Thousands of people across the nation are turning out in solidarity with the protestors in Ferguson because they feel a travesty of justice has taken place. Some don’t buy the fact that Wilson, weighing 240 pounds and standing at 6 feet and 4 inches tall, felt that his life was threatened by Brown.
Another point of contention is the the fact that according to Missouri law, a person may legally shoot a fleeing suspected felon, even if the suspect doesn’t pose a threat; whereas, according to federal law, that law is considered unconstitutional.
Hempstead doesn’t believe that this case is an isolated incident nor does she think it’s a social anomaly. She believes it is widespread issue, which is the product of decades of racial inequality; she added that her grandfather was a sharecropper working for a white family for nearly 85 years. She also shared, “We had a young 25-year-old African-American man killed in Los Angeles a couple days after Brown was killed, and he was unarmed. He was shot by a white officer. Darren Wilson compared Brown to a demon, and he was intimidated by him. So some people are scared. We are not in the history books, and all you ever hear about [African-Americans] is something negative. ”
When asked if it would surprise her if any of the African-American jurors voted against the indictment, she responded, “It wouldn’t surprise me if the black jurors also rejected the indictment out of fear for their lives. Im not saying that’s the case but I’m saying it could have been. ”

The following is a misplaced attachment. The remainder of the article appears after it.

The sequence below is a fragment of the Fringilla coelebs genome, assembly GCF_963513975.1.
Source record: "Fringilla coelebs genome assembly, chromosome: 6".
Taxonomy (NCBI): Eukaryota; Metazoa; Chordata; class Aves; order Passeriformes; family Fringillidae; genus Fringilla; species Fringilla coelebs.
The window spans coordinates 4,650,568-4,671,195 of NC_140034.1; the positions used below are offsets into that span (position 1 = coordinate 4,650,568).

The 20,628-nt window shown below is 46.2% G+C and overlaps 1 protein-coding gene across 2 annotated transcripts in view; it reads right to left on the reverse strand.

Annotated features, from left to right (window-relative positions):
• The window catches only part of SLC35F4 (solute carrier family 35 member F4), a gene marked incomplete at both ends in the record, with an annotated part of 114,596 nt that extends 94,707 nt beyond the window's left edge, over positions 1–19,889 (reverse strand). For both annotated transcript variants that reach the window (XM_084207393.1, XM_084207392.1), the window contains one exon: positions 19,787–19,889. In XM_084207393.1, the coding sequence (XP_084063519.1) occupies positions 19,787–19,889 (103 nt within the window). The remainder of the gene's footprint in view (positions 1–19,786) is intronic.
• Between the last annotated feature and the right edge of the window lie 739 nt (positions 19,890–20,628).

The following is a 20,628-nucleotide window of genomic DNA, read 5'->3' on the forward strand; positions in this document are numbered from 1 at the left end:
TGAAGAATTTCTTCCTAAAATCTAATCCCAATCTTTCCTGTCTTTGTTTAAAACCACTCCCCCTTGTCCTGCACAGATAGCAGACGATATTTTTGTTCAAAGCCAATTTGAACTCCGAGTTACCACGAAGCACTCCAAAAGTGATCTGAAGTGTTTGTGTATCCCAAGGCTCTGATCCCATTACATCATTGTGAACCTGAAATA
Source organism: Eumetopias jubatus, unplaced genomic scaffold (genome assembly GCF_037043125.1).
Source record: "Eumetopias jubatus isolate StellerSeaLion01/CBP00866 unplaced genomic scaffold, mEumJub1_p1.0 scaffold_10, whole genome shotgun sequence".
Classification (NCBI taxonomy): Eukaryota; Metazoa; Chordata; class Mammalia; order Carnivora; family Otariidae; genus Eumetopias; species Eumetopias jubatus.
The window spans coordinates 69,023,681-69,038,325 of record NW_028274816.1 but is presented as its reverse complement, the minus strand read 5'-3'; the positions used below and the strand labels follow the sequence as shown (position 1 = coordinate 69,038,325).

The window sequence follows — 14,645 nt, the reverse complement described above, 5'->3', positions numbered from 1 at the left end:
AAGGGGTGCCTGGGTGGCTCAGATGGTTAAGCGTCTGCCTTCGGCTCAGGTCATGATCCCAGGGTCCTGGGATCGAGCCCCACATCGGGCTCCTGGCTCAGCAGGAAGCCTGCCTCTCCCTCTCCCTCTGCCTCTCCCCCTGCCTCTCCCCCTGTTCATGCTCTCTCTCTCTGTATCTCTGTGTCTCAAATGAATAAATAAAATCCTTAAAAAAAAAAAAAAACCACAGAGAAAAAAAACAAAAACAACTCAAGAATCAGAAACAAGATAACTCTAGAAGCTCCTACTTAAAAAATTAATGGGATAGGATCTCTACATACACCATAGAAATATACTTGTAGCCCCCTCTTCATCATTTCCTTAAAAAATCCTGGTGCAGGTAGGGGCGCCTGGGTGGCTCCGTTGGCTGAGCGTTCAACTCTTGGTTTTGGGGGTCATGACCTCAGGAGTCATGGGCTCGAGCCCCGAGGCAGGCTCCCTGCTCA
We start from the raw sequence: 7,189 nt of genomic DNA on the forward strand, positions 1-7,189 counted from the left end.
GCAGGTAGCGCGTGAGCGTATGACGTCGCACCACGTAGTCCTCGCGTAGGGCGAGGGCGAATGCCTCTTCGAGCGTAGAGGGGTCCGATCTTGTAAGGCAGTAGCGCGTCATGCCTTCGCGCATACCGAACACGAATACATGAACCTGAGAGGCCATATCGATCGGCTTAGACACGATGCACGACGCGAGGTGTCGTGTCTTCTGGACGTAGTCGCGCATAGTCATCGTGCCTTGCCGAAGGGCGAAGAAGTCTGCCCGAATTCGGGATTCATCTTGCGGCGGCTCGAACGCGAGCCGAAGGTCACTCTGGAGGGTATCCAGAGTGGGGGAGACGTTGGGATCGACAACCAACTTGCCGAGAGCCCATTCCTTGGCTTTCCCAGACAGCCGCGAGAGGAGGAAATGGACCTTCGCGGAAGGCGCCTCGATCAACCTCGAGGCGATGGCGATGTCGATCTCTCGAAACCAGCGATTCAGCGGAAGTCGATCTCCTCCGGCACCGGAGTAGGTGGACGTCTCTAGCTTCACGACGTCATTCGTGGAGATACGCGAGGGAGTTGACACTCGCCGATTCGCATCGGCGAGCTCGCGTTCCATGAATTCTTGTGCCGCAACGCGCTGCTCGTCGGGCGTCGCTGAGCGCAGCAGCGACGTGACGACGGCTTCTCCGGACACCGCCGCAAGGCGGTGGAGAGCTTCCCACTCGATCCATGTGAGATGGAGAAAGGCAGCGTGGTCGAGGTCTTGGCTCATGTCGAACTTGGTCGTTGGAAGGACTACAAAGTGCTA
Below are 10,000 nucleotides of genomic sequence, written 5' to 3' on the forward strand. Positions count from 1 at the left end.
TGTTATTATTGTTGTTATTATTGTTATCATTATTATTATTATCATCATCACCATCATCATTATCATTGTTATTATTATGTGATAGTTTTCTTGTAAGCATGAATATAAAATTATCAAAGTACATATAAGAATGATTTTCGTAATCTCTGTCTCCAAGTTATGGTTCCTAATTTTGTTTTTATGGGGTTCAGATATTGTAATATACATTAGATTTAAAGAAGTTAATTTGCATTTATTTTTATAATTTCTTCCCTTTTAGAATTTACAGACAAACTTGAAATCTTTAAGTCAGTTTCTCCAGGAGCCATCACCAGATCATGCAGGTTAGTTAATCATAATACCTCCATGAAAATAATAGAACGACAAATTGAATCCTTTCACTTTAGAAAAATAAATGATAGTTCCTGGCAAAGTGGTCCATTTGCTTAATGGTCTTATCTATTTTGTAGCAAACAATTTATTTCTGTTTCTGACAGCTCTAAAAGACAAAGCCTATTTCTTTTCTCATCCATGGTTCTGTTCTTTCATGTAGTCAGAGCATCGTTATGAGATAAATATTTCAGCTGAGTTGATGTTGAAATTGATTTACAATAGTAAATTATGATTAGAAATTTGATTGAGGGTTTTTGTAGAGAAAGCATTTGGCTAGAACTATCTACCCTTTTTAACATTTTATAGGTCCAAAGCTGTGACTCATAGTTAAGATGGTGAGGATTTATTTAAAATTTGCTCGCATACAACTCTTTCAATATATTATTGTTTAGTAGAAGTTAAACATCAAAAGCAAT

In Ferguson, while some protested peacefully, others fired guns, looted stores, hurled rocks at police and caused serious damage throughout the city.
The police and the Missouri National Guard responded with repeated rounds of tear gas and shot bean bags into the crowds to disperse them.
In a press conference held by Michael Brown’s family, on November 25, Benjamin Crump, the Brown family attorney, said, “A prosecutor is supposed to prosecute… he was supposed to defend Michael Brown, but instead, accused Michael Brown.”
In the same news conference, Reverend Al Sharpton, condemned the violent protests saying, “There are other ways other than to explode…If you burn down building you achieve a fight, but not justice, for Michael Brown.”
In response to Michael Brown’s step-father, Louis Head’s, repeated calls to “Burn this B—– Down,” referring to the city of Ferguson, Crump explained that it was a regrettable remark, which arose from the grieving step-father’s “raw emotions.” He continued, “No parent should ever have to hear the devastating news that the killer of their child was not going to be brought to justice.”
Hempstead agrees with Crump’s reasoning, saying, “If your child or step child is killed by an officer and his body remained in the street for four hours and no one could go near him—I have not lost anyone to violence in my family—but I would not hold them responsible for naything they did. There is a lot of hurt and frustration. “